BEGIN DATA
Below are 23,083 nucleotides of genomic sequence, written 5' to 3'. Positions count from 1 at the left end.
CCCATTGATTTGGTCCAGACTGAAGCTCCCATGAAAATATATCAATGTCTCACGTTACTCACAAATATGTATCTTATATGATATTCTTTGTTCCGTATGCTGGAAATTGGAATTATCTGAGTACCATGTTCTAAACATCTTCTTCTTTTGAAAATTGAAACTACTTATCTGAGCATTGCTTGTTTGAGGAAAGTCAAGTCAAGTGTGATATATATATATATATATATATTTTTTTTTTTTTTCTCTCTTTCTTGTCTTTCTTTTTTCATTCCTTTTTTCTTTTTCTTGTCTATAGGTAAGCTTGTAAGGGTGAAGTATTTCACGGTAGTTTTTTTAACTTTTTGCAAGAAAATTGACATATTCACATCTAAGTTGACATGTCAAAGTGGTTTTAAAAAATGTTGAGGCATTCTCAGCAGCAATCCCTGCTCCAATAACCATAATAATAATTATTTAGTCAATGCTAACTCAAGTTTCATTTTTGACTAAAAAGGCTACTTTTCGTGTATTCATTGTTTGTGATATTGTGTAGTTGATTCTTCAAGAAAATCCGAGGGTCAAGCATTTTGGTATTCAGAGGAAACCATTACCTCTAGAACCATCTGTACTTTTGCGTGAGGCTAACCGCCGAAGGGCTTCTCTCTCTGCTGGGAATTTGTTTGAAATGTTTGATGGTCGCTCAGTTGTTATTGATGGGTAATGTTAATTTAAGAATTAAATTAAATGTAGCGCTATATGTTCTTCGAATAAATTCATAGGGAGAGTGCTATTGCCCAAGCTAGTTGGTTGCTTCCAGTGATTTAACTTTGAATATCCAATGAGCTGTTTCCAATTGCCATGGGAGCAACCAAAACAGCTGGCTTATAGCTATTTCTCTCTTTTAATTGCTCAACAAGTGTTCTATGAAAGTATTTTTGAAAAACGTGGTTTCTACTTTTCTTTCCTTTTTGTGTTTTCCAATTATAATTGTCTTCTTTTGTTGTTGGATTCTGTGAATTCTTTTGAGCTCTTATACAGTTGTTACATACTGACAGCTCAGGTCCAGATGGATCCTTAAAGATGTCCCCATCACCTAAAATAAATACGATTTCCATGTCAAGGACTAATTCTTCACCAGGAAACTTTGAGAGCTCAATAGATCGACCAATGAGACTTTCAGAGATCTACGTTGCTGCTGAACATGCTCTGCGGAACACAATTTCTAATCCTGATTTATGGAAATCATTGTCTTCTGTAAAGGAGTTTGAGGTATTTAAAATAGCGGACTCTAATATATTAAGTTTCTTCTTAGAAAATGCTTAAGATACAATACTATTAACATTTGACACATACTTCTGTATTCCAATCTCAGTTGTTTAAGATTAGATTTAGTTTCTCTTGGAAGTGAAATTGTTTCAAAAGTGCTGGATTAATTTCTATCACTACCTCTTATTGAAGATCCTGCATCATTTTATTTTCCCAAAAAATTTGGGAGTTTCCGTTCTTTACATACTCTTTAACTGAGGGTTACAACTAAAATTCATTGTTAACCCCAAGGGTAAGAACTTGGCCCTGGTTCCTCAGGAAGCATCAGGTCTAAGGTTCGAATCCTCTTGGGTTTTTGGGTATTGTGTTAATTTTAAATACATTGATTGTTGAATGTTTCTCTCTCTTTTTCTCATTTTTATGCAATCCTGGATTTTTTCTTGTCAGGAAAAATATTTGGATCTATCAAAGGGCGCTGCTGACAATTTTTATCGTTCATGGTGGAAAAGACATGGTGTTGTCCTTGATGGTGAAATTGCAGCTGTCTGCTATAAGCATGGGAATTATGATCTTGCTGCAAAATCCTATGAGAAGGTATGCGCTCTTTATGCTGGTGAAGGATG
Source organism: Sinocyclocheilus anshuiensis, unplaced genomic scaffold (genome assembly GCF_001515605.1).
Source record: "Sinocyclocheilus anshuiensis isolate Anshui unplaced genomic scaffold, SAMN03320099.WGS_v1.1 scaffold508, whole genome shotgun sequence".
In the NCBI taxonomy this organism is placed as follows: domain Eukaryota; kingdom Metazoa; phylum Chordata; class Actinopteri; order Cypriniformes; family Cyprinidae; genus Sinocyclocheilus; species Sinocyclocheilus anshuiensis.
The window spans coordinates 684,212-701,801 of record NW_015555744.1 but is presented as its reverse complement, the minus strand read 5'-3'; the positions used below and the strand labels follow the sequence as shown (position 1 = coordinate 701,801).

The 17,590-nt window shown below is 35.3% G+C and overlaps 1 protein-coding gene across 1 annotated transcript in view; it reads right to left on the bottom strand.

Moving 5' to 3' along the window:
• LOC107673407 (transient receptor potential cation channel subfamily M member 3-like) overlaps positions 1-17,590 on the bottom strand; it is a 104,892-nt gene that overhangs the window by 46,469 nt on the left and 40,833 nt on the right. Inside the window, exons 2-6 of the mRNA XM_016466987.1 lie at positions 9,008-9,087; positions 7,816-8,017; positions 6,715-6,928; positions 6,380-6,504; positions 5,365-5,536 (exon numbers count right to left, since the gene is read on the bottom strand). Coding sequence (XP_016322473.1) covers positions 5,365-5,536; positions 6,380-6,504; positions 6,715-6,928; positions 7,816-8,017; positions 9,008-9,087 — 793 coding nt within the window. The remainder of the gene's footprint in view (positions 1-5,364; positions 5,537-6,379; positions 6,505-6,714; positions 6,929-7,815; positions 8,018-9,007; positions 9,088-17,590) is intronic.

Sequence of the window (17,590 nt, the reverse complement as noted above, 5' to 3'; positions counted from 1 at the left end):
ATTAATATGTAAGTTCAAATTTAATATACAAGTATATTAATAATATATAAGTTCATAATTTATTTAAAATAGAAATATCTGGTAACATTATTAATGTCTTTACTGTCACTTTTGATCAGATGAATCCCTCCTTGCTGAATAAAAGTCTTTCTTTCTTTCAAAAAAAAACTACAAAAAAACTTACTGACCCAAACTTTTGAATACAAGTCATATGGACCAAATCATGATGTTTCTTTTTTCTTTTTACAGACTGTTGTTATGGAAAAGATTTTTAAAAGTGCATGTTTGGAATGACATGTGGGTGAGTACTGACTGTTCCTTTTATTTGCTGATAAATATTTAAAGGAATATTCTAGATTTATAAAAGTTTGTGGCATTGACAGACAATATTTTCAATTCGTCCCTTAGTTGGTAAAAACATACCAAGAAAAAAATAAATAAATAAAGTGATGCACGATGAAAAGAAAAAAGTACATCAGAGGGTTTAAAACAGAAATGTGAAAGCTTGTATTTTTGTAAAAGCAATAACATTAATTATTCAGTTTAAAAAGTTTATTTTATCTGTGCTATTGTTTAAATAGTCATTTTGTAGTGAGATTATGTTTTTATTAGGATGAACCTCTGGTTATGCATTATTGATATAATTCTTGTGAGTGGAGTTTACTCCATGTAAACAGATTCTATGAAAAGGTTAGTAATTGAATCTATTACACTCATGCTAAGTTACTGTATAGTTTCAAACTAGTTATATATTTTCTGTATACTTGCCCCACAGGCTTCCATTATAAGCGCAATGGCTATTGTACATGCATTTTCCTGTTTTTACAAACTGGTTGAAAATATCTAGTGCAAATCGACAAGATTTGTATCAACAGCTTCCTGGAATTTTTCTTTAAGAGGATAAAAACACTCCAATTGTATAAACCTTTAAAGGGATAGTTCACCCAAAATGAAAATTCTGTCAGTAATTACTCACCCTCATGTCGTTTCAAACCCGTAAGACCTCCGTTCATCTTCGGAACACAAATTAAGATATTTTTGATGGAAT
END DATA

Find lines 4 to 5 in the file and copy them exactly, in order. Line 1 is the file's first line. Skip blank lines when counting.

Source record: "Sinocyclocheilus anshuiensis isolate Anshui unplaced genomic scaffold, SAMN03320099.WGS_v1.1 scaffold508, whole genome shotgun sequence".
In the NCBI taxonomy this organism is placed as follows: domain Eukaryota; kingdom Metazoa; phylum Chordata; class Actinopteri; order Cypriniformes; family Cyprinidae; genus Sinocyclocheilus; species Sinocyclocheilus anshuiensis.